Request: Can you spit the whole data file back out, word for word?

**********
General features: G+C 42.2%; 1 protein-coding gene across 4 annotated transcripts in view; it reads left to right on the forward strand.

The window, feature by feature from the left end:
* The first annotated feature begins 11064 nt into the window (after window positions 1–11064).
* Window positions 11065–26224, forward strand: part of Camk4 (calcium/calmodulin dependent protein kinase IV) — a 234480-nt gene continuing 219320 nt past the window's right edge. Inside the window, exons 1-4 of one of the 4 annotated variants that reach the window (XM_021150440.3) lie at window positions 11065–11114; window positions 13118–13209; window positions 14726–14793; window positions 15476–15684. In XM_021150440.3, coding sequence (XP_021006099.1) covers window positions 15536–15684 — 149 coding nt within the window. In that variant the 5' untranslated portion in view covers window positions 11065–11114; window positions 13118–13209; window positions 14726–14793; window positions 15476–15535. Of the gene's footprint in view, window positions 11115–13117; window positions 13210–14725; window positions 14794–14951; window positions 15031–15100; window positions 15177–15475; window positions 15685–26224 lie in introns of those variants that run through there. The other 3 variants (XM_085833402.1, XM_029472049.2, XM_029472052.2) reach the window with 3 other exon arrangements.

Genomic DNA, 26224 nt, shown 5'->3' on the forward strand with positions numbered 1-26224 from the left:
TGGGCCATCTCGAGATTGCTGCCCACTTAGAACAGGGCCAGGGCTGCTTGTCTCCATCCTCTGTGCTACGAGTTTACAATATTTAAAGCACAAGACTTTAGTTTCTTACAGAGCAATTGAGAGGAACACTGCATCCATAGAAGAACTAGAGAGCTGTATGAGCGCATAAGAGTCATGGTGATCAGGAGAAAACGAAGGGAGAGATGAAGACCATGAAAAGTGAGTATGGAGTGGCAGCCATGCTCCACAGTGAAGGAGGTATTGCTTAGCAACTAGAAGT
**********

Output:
General features: G+C 42.2%; 1 protein-coding gene across 4 annotated transcripts in view; it reads left to right on the forward strand.

The window, feature by feature from the left end:
* The first annotated feature begins 11064 nt into the window (after window positions 1–11064).
* Window positions 11065–26224, forward strand: part of Camk4 (calcium/calmodulin dependent protein kinase IV) — a 234480-nt gene continuing 219320 nt past the window's right edge. Inside the window, exons 1-4 of one of the 4 annotated variants that reach the window (XM_021150440.3) lie at window positions 11065–11114; window positions 13118–13209; window positions 14726–14793; window positions 15476–15684. In XM_021150440.3, coding sequence (XP_021006099.1) covers window positions 15536–15684 — 149 coding nt within the window. In that variant the 5' untranslated portion in view covers window positions 11065–11114; window positions 13118–13209; window positions 14726–14793; window positions 15476–15535. Of the gene's footprint in view, window positions 11115–13117; window positions 13210–14725; window positions 14794–14951; window positions 15031–15100; window positions 15177–15475; window positions 15685–26224 lie in introns of those variants that run through there. The other 3 variants (XM_085833402.1, XM_029472049.2, XM_029472052.2) reach the window with 3 other exon arrangements.

Genomic DNA, 26224 nt, shown 5'->3' on the forward strand with positions numbered 1-26224 from the left:
TGGGCCATCTCGAGATTGCTGCCCACTTAGAACAGGGCCAGGGCTGCTTGTCTCCATCCTCTGTGCTACGAGTTTACAATATTTAAAGCACAAGACTTTAGTTTCTTACAGAGCAATTGAGAGGAACACTGCATCCATAGAAGAACTAGAGAGCTGTATGAGCGCATAAGAGTCATGGTGATCAGGAGAAAACGAAGGGAGAGATGAAGACCATGAAAAGTGAGTATGGAGTGGCAGCCATGCTCCACAGTGAAGGAGGTATTGCTTAGCAACTAGAAGT